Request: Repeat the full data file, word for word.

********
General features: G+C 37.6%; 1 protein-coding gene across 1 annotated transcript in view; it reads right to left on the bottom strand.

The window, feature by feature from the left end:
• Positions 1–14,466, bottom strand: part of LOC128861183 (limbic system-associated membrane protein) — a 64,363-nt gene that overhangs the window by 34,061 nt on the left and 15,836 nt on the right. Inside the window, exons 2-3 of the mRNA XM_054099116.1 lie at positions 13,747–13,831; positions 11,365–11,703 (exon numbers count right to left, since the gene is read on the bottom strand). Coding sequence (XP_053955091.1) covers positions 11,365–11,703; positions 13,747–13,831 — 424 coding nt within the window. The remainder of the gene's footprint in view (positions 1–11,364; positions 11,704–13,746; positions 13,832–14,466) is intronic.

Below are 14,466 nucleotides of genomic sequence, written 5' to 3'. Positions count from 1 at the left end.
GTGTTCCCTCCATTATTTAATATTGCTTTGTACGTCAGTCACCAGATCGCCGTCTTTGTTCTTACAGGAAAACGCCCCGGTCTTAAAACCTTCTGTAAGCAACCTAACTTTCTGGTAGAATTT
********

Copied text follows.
General features: G+C 37.6%; 1 protein-coding gene across 1 annotated transcript in view; it reads right to left on the bottom strand.

The window, feature by feature from the left end:
• Positions 1–14,466, bottom strand: part of LOC128861183 (limbic system-associated membrane protein) — a 64,363-nt gene that overhangs the window by 34,061 nt on the left and 15,836 nt on the right. Inside the window, exons 2-3 of the mRNA XM_054099116.1 lie at positions 13,747–13,831; positions 11,365–11,703 (exon numbers count right to left, since the gene is read on the bottom strand). Coding sequence (XP_053955091.1) covers positions 11,365–11,703; positions 13,747–13,831 — 424 coding nt within the window. The remainder of the gene's footprint in view (positions 1–11,364; positions 11,704–13,746; positions 13,832–14,466) is intronic.

Below are 14,466 nucleotides of genomic sequence, written 5' to 3'. Positions count from 1 at the left end.
GTGTTCCCTCCATTATTTAATATTGCTTTGTACGTCAGTCACCAGATCGCCGTCTTTGTTCTTACAGGAAAACGCCCCGGTCTTAAAACCTTCTGTAAGCAACCTAACTTTCTGGTAGAATTT